Hormone therapy initiation after the Women's Health Initiative
OBJECTIVES: To describe hormone therapy (HT) initiation after the 2002 publication of the Women's Health Initiative.
DESIGN: Observational cohort (1999-2003) of women ages 40 to 79 years, five health plans, used HT in July 2002 and subsequently discontinued or never used before August 2002.
RESULTS: Of discontinuers, 15.8% (3,203 of 20,205) reinitiated HT. Reinitiation was higher among estrogen users (23.8%) versus estrogen with progestin users (11.3%), and lower among those with diabetes (relative risk [RR]=0.68, 95% CI: 0.61-0.76), cardiovascular disease (RR=0.87, 95% CI: 0.83-0.92), and hyperlipidemia (RR=0.83, 95% CI: 0.79-0.88). Only 2.3% (2,072 of 90,261) of never users initiated (August 2002 to December 2003). First-time initiation was associated with cardiovascular disease (RR=1.17, 95% CI: 1.10-1.25) and hyperlipidemia (RR=1.24, 95% CI: 1.17-1.33) and was less common among those with diabetes (RR=0.70, 95% CI: 0.63-0.79).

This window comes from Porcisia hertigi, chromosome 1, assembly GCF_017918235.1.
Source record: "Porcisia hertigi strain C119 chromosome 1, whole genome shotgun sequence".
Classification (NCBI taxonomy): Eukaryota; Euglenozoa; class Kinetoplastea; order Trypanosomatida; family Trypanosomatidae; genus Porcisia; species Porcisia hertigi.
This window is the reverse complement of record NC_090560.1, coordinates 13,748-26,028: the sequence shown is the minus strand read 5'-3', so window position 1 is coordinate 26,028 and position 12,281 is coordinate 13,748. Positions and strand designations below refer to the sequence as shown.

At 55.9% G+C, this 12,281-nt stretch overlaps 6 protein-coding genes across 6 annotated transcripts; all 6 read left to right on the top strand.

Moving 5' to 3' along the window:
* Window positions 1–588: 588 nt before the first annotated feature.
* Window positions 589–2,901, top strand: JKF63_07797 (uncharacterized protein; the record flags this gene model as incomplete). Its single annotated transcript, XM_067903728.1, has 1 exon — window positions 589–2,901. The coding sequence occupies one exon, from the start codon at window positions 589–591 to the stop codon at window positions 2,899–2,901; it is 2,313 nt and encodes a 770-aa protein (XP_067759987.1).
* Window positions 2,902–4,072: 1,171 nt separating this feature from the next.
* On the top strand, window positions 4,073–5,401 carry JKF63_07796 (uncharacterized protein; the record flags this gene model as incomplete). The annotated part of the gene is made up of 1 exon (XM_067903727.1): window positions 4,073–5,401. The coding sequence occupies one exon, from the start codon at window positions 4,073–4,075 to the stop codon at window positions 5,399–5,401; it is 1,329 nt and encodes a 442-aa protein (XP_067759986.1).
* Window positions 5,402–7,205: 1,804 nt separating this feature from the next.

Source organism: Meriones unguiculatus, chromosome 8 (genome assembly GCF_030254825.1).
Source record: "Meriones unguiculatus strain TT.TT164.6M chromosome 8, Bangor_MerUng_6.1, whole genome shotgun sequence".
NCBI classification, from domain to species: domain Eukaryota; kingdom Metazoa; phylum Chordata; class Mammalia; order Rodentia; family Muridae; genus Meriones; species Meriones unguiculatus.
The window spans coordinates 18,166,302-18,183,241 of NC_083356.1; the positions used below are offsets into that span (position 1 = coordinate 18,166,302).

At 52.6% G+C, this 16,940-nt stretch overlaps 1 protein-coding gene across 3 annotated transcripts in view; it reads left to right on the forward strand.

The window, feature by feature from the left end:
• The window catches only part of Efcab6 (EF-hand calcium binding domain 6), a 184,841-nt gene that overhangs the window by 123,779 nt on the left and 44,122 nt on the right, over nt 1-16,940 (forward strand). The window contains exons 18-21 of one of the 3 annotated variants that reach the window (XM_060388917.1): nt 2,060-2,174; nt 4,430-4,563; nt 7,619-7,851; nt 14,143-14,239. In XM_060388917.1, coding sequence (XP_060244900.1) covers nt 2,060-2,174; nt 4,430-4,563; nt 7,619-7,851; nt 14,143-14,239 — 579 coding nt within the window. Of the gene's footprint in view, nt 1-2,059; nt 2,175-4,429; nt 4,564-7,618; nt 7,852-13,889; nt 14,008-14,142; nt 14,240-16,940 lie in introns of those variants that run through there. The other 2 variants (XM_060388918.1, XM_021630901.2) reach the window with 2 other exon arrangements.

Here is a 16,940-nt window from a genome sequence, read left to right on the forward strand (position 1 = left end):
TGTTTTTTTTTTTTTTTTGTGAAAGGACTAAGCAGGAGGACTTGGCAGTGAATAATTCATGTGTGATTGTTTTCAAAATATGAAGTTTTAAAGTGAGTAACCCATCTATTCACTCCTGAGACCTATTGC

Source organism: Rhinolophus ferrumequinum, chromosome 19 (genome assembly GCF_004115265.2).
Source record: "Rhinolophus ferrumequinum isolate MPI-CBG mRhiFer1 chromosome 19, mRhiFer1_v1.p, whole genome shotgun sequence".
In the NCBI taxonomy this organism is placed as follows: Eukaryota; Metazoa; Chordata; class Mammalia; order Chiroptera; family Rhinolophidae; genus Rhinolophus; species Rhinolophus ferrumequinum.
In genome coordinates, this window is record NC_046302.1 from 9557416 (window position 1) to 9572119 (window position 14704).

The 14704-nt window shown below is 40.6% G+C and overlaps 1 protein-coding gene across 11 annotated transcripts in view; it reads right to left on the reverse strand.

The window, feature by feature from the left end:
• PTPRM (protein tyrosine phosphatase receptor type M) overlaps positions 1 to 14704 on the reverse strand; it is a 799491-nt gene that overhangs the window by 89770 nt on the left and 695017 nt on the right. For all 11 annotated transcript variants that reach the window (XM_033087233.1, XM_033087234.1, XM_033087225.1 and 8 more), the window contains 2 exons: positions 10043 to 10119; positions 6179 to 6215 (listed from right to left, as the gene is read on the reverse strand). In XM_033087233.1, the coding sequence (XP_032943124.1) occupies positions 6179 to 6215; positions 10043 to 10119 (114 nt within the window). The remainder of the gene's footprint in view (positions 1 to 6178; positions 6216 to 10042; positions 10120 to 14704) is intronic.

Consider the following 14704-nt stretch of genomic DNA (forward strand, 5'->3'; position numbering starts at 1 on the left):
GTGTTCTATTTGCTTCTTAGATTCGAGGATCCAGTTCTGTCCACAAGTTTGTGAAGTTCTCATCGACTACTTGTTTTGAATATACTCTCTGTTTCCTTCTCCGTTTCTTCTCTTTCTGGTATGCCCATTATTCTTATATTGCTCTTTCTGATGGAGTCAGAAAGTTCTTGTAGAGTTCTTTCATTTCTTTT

CONCLUSIONS: After the Women's Health Initiative, a minority of women reinitiated or became first-time initiators of HT. Women with cardiovascular disease, diabetes, and hyperlipidemia were less likely to reinitiate; women with cardiovascular disease and hyperlipidemia were more likely to be first-time initiators.
Katherine M. Newton, Diana S. M. Buist, Onchee Yu, Cynthia L. Hartsfield, Susan E. Andrade, Feifei Wei, Maureen T. Connelly, and K. Arnold Chan. "Hormone therapy initiation after the Women's Health Initiative" Menopause (New York, N.Y.) 15.3 (2008).
Available at: http://works.bepress.com/susan_andrade/33